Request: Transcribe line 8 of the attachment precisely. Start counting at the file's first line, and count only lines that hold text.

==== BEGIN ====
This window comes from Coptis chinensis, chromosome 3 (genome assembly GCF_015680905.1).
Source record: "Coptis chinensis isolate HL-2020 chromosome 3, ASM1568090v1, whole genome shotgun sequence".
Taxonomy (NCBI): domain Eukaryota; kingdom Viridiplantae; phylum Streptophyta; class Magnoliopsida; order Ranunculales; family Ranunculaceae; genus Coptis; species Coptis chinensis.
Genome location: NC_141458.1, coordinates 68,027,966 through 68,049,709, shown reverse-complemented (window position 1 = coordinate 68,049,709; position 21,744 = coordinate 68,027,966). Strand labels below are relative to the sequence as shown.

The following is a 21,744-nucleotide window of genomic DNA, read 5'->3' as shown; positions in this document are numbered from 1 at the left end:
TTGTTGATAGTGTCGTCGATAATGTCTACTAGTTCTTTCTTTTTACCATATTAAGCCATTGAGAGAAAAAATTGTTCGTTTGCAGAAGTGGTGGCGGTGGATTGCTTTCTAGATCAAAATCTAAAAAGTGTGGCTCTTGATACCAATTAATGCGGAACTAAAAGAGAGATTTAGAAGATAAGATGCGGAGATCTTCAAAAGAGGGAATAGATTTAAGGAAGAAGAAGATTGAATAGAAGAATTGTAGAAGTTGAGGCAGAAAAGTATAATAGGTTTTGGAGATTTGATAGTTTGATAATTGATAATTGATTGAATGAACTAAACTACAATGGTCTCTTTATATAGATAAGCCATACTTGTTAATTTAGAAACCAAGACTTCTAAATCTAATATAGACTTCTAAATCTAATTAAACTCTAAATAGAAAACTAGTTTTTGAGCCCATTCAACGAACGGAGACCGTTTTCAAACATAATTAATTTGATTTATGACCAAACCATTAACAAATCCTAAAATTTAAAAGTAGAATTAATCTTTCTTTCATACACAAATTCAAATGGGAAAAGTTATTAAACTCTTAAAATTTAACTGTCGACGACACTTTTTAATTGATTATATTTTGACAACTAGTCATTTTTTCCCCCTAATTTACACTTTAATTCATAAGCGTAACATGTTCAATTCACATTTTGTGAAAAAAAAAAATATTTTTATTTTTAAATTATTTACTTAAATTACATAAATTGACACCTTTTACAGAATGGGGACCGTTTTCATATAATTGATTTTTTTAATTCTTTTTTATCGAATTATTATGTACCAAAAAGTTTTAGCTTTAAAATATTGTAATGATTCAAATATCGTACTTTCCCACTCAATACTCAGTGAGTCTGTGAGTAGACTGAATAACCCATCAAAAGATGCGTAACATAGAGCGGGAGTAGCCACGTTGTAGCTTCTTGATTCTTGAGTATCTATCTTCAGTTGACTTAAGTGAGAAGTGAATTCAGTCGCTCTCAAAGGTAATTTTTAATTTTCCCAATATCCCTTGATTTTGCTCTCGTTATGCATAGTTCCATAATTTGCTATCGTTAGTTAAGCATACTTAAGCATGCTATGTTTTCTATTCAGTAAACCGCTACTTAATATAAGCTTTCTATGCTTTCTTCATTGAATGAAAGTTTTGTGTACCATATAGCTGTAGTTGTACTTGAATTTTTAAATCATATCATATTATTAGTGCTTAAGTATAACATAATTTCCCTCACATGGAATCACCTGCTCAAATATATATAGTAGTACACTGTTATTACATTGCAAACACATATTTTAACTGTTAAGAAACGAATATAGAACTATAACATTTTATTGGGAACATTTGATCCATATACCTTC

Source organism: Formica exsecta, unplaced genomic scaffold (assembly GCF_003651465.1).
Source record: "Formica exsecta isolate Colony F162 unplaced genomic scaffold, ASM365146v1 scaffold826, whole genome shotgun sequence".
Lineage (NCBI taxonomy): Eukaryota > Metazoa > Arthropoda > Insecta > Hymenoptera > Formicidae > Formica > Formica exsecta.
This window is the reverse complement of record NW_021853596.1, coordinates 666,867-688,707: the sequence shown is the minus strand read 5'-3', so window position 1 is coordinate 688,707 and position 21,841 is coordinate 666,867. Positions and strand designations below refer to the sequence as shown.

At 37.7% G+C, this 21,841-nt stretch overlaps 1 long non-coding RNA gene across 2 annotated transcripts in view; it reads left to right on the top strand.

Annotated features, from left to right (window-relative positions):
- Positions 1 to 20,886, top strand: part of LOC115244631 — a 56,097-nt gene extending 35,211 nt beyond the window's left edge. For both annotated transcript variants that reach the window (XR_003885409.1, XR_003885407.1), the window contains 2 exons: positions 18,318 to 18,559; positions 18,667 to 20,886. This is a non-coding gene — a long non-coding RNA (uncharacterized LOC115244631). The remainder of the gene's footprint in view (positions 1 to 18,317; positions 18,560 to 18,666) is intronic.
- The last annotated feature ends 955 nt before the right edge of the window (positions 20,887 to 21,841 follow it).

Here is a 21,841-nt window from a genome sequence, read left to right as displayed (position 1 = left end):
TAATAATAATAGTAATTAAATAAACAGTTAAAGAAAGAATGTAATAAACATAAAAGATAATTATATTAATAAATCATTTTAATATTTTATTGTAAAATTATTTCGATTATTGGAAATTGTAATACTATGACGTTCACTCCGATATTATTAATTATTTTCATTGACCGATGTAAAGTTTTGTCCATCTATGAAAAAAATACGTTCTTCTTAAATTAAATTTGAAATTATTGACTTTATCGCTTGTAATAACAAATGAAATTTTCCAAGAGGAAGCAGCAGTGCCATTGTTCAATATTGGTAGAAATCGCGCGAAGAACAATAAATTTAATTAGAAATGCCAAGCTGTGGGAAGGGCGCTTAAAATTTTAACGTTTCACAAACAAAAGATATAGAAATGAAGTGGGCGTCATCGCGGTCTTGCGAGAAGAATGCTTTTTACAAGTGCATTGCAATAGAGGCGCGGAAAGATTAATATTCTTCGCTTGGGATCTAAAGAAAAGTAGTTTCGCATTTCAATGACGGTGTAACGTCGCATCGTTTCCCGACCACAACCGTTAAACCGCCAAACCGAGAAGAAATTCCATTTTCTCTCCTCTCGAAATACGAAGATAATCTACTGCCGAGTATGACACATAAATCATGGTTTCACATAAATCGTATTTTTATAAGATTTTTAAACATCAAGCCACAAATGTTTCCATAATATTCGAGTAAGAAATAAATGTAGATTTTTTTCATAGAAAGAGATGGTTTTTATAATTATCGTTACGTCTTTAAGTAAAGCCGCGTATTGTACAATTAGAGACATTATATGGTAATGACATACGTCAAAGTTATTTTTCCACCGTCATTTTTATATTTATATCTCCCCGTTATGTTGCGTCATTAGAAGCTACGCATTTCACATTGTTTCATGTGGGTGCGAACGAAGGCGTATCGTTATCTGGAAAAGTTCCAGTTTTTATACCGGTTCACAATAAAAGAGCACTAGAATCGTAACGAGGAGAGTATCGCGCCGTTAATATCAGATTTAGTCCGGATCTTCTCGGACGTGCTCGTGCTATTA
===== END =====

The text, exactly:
Source record: "Formica exsecta isolate Colony F162 unplaced genomic scaffold, ASM365146v1 scaffold826, whole genome shotgun sequence".